A monarchy restored, but the subjects never left

LeBron's back

LeBron's back

I spent nearly four years holding onto a lot of hard feelings when it came to LeBron James. A lot of us did.

The first year could only be described as raw and open wound hatred. The second year, culminating with LeBron’s first championship, was acceptance. What Cleveland had been resisting had happened, and even though it was incredibly painful, it allowed the wound to start to clot and scar.

In year three, it was more apathy than anything. Watching James and the Spurs go toe-to-toe, I at least started to watch for the spirit of a good series of playoff basketball once again. One or two rings, it didn’t matter as much. Then, the fourth and final year in Miami, one could feel the tide start to turn. Some people, a good portion of people, no longer wanted to actively boo James at all. The Heat started to look human in the regular season, and there was the thought that maybe, just maybe, if things didn’t end in a three-peat, James would look to move on to somewhere else.

Meanwhile, life went on in Cleveland. My love of the Cavaliers never diminished. I watched 300 some games of the “non-LeBron” Cavs and agonized over the highs and lows of historically bad teams. There were oh-so-many Alonzo Gee small forward minutes, Earl Clark out of bounds two-steps, a 26-game losing streak, two different unsuccessful head coaching tenures, and one general manager dismissal. We had Kyrie vs. Dion, the Bynum era, and the last gasp push to the playoffs with the Deng and Hawes acquisitions where the Cavs gave out second-round picks like Circle K Polar Pop vouchers after a game at The Jake.

Hope is a beautiful thing. It keeps you warm on lone winter nights. It implores you to flip on the TV at 7:00 on a Tuesday night to Fox Sports Ohio when you’ve been at work racking your brain and an early night’s sleep would be a much easier decision. It invites you to converse with like-minded hopeful fanatics, forge bonds, grab tacos and beers, make up goofy-ass hashtags and nicknames, and overall, care when caring isn’t easy. Hope makes you do film and cap analyses, and draw up dream trade proposals. Hope allows you to put one foot in front of the other as a fan even when you can’t see the end game.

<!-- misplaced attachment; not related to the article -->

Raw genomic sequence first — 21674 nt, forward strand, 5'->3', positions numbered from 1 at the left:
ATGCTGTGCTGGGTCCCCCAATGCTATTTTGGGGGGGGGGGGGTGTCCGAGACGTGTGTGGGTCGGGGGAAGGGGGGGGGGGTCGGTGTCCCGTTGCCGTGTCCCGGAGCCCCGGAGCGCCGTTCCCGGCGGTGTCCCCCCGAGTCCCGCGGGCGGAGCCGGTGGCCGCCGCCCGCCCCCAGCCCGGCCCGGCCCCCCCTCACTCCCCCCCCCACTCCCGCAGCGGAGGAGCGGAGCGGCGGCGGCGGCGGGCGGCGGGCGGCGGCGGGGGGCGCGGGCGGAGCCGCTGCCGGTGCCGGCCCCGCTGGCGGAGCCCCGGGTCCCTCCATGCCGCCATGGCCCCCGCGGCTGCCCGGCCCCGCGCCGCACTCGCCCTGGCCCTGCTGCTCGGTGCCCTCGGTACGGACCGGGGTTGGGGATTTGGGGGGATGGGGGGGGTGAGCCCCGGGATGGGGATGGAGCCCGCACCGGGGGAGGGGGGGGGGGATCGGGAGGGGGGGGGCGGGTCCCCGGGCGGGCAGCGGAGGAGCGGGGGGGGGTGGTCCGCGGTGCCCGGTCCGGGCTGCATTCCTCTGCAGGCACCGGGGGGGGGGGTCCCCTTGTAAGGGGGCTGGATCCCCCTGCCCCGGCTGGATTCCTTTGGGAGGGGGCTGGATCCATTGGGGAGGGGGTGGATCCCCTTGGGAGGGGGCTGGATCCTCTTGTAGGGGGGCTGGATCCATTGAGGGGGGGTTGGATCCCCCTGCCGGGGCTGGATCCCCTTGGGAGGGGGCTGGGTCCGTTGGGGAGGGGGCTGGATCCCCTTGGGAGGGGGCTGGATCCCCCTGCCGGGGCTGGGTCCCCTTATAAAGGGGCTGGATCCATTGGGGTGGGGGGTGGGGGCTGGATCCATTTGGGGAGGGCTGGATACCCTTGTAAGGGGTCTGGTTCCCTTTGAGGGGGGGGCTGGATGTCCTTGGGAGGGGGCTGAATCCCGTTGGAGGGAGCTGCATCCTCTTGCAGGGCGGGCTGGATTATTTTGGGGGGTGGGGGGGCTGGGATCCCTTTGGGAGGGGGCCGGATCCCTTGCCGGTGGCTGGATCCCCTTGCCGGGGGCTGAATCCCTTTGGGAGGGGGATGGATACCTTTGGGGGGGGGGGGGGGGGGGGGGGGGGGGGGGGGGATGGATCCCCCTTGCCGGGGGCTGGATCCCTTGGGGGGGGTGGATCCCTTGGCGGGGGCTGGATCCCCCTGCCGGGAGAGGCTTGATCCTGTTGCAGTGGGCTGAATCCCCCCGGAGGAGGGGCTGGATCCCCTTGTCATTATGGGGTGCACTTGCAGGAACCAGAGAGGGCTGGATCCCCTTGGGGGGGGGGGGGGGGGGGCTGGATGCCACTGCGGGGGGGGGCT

Sometime shortly after July 8, 2010, I put my wine and navy No. 23 jerseys away deep in a closet, articles of clothing that I had worn literally hundreds of times. I told myself to forget about them, but never to lose awareness of roughly where they were. They were a lottery ticket, for lack of a better term. I remember Brian Windhorst and Jason Lloyd talking about how they believed he would be back someday. Initially, I laughed at the notion. Then, as time passed, I envisioned a Thome-esque return, a brief cameo dulling of the senses that would give James a return home. It would likely be too late to make any sort of tangible difference. Instead, 29-year-old LeBron is back in the prime of his career as a Cavalier. It still doesn’t seem real.

One of the most satisfying outcomes of this return is that Cavaliers fans get to reclaim their history from 2003-2010. Old footage of Flight 23, the L-Train, hammers thrown down in wine and gold, chase-down blocks, Gooseys, impromptu photo shoots, a scowl that had no regard for human life, Sasha Pavlovic wrapping up his teammate, an embrace with a Lithuanian legend at center court, 25 straight and 29 out of 30 no longer need to cause any pain. For many, appreciating those particularly good times was unmistakably and irrevocably attached to remembering the unraveling and the end. That’s no longer the case.

The Cavaliers are far from a finished product. As the roster currently stands, James joins veterans Anderson Varejao and the contract of Brendan Haywood. Everyone else lacks any sort of playoff experience. With three years or less in the league, Irving, Waiters, Thompson, Bennett, and Wiggins all have a lot to learn to reach their potential. However, that’s also part of the intrigue.